Prepping for an upcoming job fair?

READ THE FAQ FIRST to learn what to expect, including why to bring a couple of paper copies of your resume.

Do you know what goes into a good resume?

Often, a resume is your first impression to an employer. It can open the door to an interview or can completely disqualify you from an opportunity. For those transitioning from the military into the civilian workforce, understanding the aspects of a strong resume is critical.

Your resume should focus on applicable skills, achievements, and qualifications, while highlighting pertinent information, figures, and results. The point of the resume is to land an interview. From there, you can speak in more detail about how your experience or training translates to the open position.

The Best Resume Format for Your Experience

There are two main types of resume format. We recommend using a chronological resume for most cases, since this is the most widely accepted through applicant tracking systems, though people with gaps in their work experience (like some military spouses) may want to consider the functional format. Functional resumes do not allow you to properly chronicle your accomplishments and often make it difficult to understand your current duties and responsibilities.

  • The chronological resume will highlight your career progression on a reverse-chronological timeline.
  • The functional resume will highlight your skills and often de-emphasizes your timeline of experience.

Your resume should be 1-2 pages long and include the following sections:


See the breakdown of each section in Create a Winning Resume: Part 2.

Make a Master Resume of Your Entire Career

Your years in the military (or as a military spouse) have given you specific skills that make you a desirable commodity in the civilian workforce.

Before you can target your resume for a specific role, build a master resume. A master resume will be significantly longer than a resume you would submit in an application. Your master resume should include all of the skills, certifications, and experiences you have had in your career.

It might help to start by thinking about your career timeline in six-month blocks. Consider your role at the time and write down personal and professional milestones that took place during each period.

For example, military evaluations and awards are a good start but be careful to avoid simply transcribing them to your resume. The tone and intent of those reviews are very different than a well-written resume.

In addition to accurately describing your job in a clear and concise manner, think carefully about your top two or three accomplishments. Be prepared to discuss your accomplishments in a cause-and-effect statement. EX: “Accomplished [X] By Doing [Y] Which resulted in [Z].”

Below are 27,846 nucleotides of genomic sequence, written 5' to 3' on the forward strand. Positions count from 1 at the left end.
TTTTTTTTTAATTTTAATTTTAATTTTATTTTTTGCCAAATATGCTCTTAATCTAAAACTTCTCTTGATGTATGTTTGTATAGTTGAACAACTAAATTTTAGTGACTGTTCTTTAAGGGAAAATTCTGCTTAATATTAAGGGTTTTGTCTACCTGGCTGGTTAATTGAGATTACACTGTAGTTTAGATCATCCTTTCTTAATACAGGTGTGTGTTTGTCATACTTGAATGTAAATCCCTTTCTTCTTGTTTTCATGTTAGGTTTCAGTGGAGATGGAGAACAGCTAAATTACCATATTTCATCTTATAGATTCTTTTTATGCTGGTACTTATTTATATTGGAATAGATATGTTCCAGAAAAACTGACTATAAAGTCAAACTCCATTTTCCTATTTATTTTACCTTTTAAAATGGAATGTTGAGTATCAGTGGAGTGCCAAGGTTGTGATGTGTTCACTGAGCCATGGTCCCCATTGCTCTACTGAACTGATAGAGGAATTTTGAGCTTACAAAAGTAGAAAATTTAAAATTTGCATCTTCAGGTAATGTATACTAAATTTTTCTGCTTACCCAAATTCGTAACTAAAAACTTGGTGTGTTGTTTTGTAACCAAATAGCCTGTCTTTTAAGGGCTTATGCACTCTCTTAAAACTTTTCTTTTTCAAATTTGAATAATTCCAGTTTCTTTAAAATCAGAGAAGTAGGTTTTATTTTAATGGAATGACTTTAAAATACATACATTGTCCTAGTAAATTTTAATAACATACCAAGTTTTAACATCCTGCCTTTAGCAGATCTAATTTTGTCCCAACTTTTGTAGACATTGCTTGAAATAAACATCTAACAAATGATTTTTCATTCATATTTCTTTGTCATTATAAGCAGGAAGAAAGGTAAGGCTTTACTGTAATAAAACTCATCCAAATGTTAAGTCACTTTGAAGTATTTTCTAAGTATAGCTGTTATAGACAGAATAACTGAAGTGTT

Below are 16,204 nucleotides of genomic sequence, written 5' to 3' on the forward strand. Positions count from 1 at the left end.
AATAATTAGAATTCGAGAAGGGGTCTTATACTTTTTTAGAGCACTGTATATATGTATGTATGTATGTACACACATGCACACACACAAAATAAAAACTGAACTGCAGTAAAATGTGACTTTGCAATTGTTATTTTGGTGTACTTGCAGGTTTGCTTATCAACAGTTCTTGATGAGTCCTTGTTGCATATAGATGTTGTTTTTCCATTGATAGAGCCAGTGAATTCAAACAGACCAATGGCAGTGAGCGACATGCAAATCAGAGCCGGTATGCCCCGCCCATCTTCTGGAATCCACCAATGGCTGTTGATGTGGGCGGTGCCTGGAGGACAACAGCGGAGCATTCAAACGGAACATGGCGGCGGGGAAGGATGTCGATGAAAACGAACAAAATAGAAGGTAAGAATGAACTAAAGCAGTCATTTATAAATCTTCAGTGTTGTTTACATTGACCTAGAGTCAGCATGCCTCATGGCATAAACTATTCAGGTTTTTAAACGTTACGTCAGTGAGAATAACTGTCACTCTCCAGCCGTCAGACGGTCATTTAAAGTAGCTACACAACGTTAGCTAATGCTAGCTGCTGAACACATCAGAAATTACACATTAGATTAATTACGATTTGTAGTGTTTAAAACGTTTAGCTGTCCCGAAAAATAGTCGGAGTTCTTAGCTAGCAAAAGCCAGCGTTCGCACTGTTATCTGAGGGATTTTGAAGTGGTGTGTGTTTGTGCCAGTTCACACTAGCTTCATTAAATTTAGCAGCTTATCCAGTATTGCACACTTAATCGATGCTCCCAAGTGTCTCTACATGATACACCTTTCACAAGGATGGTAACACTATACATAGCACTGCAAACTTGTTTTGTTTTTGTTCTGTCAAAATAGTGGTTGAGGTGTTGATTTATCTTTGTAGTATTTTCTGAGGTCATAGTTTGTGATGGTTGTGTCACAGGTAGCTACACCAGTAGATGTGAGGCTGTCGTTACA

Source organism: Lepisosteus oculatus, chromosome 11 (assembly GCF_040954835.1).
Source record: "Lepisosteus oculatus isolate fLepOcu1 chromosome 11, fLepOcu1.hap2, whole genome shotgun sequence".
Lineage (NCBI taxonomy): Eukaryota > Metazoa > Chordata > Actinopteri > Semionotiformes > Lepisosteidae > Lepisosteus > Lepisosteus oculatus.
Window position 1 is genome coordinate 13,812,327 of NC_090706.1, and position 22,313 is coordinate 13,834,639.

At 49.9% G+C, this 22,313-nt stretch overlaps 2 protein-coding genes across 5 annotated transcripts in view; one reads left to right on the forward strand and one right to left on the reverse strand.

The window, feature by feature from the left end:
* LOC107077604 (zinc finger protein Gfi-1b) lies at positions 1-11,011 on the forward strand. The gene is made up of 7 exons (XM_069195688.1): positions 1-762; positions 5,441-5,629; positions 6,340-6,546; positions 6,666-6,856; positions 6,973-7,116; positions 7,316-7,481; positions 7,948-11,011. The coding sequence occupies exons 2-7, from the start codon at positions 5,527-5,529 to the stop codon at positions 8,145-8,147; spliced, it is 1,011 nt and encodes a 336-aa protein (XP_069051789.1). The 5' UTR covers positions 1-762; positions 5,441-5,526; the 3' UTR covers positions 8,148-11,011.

When you are ready to apply to a job with with a targeted resume (one that is aimed at a certain role or industry), it is much easier to pull sections from your master resume, rather than starting from scratch each time.

This process will also help you understand and appreciate the value you bring to a prospective employer, but you will still need to communicate your story in a way that civilian hiring teams will understand.

By focusing on your character as well as your achievements, successes, and unique skill sets, you can show that you are “the” someone who will make a difference at their company.

Translate Your Military Experience for Employers

Employers may not be familiar with certain military terms or job titles, so breaking it down to the basics is a must. Spell out all acronyms the first time that they are used and then put the condensed version in parenthesis immediately following the spelled out word/phrase, you can use the acronym from that point forward. Do use an acronym at all if the phrase occurs only once. Always strive to replace military specific systems with plain language descriptors.

Ask one or more non-serving friends or family members for their perspective on your resume. Do they understand everything you did without needing more clarification? If not, ask them how to better describe it in their view.

Double-check for spelling and grammar

Basic spelling or grammar errors on your resume create a poor first impression and possibly even disqualify you for some positions. Many employers are looking for someone who shows attention to detail, and errors in your resume indicate the opposite.

Remember that the spell check feature may catch a misspelling but does not catch and correct context errors. For example, it will not catch the error in “Thank you for yours consideration” because technically, all the words are spelled correctly. List numbers consistently. Double-check everything and then ask a friend to check it again.


Use a font that is clean and easy to read. Use a font size between 10 and 12 points. Some popular font types to consider include: Tahoma, Arial, Times New Roman and Verdana.

To highlight certain information, don't be afraid to use bold, italics, underlining and CAPITALIZATION in your text.

What is a cover letter?

A cover letter is a short introduction that communicates your interest in a specific job and how your experience or skills relate to the job description. Your cover letter supports your resume - it does not repeat it.

While resumes show specific times and places where your effort contributed to an individual or team accomplishment, cover letters serve as a good preface to your resume by allowing you to discuss your work ethic and ability to function as a team player, and provide more detail about one or two achievements from your military background.

Be sure to use professional business correspondence in your cover letter, and use the same active voice and terminology you use for your resume writing.

NEXT: See what to include in each section of your civilian resume: Create a Winning Resume: Part 2

Industry-Specific Resume Templates